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Why would I want on of those?

October 30, 2016
Kevin Williams - Grundy County Conservation Director , Reinbeck Courier

I spent the weekend over in East Peoria, Illinois. We have made this trip for the last several years always near the end of October. There is a stretch of highway that I look forward to seeing because of the numerous Osage-orange trees that I get to see.

The leaves are beginning to fall allowing easy sighting of the large green fruits on the trees. Female trees produce 3 to 5 inch diameter fruit which ripen in September or October and fall to the ground. I suppose I look forward to seeing them on this trip because they bring back childhood memories.

I spent many exciting fall afternoons hunting the covey of quail that could always be found somewhere along the "hedge apple" row on the fence line of my Uncle Frank's back-forty. Hedge apple is what I grew up calling them,

or hedge balls are another nickname. Another common name for this tree, bodark, is from the French bios d'arc meaning "bow wood" because it has long been used to make archery bows. In fact, many archers consider the wood of the Osage-orange to be the world's finest wood for bows.

I knew the wood for its use on my grandfather, Roy Warrick's farm. The boundary fences had these very hard, even sometimes spindly fenceposts. The tops of some posts seemed no larger than my grandfather's thumb and almost always crooked. The wood was used for fenceposts because it was/is extremely hard, heavy, durable and shrinks or swells little compared to the wood of other trees.

I remember my grandfather telling me that his father put the fence in originally. What I remember most about it is that when I helped him make fence, you could not drive a staple into the post. I was told that the posts went in green so that they could be successfully stapled. From then on, you had to wire the fence back to the post if that was required.

The Osage-orange is native to a small area in eastern Texas, southeastern Oklahoma and southwestern Arkansas. This region is the home of the Osage Indians which gives the tree its common name. Settlers found that the Osage-orange transplanted easily, tolerated poor soils, extreme heat, and strong winds and had no serious insect or disease problems. It was widely planted in the Midwest as a living fence because, when pruned into a hedge, it provided an impenetrable barrier to livestock.

And when cut into fenceposts, they lasted darned near forever.

The Osage-orange is a small to medium-sized tree, having a short trunk and a rounded or irregular crown. The twigs are buff to orange-brown and are armed with one-half inch long spines. The stems exude a milky sap when cut. The Osage-orange is dioecious, meaning that male and female flowers are produced on separate trees. The small, green flowers appear in May or June.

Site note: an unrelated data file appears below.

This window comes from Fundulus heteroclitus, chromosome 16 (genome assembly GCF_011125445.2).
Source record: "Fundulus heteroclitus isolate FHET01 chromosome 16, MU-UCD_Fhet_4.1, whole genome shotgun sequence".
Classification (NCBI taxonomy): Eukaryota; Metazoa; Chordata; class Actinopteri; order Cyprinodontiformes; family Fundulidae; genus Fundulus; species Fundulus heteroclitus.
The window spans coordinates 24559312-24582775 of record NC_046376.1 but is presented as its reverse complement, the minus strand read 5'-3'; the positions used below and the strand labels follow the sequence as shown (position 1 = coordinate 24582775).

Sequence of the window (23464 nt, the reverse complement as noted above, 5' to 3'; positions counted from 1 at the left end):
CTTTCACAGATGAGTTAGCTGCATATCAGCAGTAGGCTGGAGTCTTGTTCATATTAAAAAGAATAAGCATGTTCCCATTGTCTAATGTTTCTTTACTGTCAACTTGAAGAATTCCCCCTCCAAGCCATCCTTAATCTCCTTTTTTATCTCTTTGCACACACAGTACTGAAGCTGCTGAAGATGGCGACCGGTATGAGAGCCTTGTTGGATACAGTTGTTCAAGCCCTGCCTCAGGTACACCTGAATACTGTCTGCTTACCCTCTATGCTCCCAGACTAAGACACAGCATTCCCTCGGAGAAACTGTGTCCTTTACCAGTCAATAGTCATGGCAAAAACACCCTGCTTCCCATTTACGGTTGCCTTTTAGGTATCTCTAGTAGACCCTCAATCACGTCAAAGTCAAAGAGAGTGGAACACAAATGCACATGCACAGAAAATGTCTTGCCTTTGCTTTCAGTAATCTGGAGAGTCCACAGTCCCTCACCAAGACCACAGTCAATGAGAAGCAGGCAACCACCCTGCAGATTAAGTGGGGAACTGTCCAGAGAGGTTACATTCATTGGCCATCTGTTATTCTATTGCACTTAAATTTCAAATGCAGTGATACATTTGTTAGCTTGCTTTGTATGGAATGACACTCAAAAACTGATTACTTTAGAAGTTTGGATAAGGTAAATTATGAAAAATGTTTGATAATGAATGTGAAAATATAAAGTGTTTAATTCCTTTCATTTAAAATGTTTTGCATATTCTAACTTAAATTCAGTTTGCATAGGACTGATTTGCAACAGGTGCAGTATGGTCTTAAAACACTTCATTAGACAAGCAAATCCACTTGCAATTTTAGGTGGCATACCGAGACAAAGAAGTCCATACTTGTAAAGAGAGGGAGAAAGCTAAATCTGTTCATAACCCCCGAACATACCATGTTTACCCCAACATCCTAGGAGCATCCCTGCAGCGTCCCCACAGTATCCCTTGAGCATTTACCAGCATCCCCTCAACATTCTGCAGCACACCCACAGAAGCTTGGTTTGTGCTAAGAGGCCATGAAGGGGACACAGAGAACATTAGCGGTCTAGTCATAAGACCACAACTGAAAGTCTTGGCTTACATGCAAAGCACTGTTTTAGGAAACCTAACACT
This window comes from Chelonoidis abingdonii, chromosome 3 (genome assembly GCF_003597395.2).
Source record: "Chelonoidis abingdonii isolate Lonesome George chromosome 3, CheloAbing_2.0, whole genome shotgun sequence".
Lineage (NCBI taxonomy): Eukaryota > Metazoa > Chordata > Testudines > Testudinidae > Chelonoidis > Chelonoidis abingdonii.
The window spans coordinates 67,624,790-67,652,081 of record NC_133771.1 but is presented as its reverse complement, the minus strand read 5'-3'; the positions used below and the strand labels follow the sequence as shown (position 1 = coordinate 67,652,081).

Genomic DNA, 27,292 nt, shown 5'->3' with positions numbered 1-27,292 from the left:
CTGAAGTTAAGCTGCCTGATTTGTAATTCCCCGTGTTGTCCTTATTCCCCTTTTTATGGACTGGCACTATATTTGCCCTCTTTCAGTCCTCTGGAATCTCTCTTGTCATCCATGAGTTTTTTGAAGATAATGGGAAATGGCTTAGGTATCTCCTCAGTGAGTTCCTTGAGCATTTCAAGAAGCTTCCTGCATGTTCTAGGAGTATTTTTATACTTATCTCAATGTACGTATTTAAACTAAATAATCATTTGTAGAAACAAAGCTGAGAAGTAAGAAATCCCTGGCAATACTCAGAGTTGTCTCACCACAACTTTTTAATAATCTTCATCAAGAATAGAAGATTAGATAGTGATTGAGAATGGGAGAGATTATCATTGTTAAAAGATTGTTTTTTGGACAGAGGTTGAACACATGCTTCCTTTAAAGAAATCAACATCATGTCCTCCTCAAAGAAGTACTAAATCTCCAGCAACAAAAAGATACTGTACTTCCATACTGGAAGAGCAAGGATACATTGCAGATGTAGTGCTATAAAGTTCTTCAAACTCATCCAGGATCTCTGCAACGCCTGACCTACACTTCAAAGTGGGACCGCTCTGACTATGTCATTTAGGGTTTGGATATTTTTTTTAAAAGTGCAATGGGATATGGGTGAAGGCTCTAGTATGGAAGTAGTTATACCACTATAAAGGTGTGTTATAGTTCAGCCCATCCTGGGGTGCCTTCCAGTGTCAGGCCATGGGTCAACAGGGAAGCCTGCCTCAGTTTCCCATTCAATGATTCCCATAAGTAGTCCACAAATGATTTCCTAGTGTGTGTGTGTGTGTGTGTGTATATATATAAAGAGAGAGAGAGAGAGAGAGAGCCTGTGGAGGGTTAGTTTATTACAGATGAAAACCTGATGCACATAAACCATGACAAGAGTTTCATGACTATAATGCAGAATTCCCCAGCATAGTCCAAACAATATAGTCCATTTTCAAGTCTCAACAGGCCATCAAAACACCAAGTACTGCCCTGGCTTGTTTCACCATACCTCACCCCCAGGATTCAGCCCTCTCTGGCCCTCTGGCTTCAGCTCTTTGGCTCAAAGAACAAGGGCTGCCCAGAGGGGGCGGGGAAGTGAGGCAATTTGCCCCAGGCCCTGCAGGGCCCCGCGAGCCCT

I also remember hearing that the fruits of the Osage-orange could be used for insect control. It has long been claimed that placing hedge apples around the foundation or inside the basement will repel or control insects. A few years ago, Iowa State University toxicologists extracted compounds from hedge apples. When concentrated, these compounds were found to repel insects.

But unfortunately scientists also found that natural concentrations of these compounds in the fruit were too low to be an effective repellent. So, don't be fooled into spending much to use hedge apples as an insect repellent.

If you decide to pick hedge apples to check out the repellency yourself or to use the fruit as a fall decoration, it would be wise to wear gloves. I'm told that the milky juice present in the stems and fruit of the Osage-orange can irritate the skin. I've not found that to be the case with me. And I handled them recently. You see, I pulled the car over this weekend and gathered up a few of those hedge apples, put them into the car, and brought them home with me.

Why you might ask? I'm going to try propagating a few for the corner of my yard. The fruit of the Osage-orange is a nuisance in the home landscape and the fruits are not an important source of food for wildlife as most birds and animals find the fruit unpalatable.

I guess I just want a couple (I'll need a male and a female) to have the memories of childhood. I may even take a trip down to my grandfather's old farm and see if there is still a hedge post that could find its way to my house, too.




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